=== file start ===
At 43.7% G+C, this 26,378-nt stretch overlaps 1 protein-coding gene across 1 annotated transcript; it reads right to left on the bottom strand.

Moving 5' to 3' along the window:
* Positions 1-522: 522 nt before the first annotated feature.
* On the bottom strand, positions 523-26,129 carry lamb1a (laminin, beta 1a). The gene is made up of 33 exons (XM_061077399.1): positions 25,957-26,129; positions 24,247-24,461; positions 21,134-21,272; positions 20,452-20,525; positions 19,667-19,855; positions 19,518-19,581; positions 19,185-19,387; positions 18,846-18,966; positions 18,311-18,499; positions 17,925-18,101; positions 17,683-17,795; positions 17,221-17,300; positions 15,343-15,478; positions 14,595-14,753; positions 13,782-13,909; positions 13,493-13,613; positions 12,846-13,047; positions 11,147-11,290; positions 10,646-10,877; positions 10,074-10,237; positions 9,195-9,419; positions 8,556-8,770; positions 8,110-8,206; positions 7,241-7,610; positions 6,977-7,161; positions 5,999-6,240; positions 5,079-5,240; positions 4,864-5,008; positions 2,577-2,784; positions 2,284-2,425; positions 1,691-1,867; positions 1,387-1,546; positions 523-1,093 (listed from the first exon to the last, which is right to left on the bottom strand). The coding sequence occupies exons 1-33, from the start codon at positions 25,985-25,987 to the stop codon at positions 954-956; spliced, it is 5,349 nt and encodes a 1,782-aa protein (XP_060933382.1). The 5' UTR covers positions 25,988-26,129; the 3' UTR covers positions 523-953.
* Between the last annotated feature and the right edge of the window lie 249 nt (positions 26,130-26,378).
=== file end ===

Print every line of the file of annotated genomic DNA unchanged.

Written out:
At 43.7% G+C, this 26,378-nt stretch overlaps 1 protein-coding gene across 1 annotated transcript; it reads right to left on the bottom strand.

Moving 5' to 3' along the window:
* Positions 1-522: 522 nt before the first annotated feature.
* On the bottom strand, positions 523-26,129 carry lamb1a (laminin, beta 1a). The gene is made up of 33 exons (XM_061077399.1): positions 25,957-26,129; positions 24,247-24,461; positions 21,134-21,272; positions 20,452-20,525; positions 19,667-19,855; positions 19,518-19,581; positions 19,185-19,387; positions 18,846-18,966; positions 18,311-18,499; positions 17,925-18,101; positions 17,683-17,795; positions 17,221-17,300; positions 15,343-15,478; positions 14,595-14,753; positions 13,782-13,909; positions 13,493-13,613; positions 12,846-13,047; positions 11,147-11,290; positions 10,646-10,877; positions 10,074-10,237; positions 9,195-9,419; positions 8,556-8,770; positions 8,110-8,206; positions 7,241-7,610; positions 6,977-7,161; positions 5,999-6,240; positions 5,079-5,240; positions 4,864-5,008; positions 2,577-2,784; positions 2,284-2,425; positions 1,691-1,867; positions 1,387-1,546; positions 523-1,093 (listed from the first exon to the last, which is right to left on the bottom strand). The coding sequence occupies exons 1-33, from the start codon at positions 25,985-25,987 to the stop codon at positions 954-956; spliced, it is 5,349 nt and encodes a 1,782-aa protein (XP_060933382.1). The 5' UTR covers positions 25,988-26,129; the 3' UTR covers positions 523-953.
* Between the last annotated feature and the right edge of the window lie 249 nt (positions 26,130-26,378).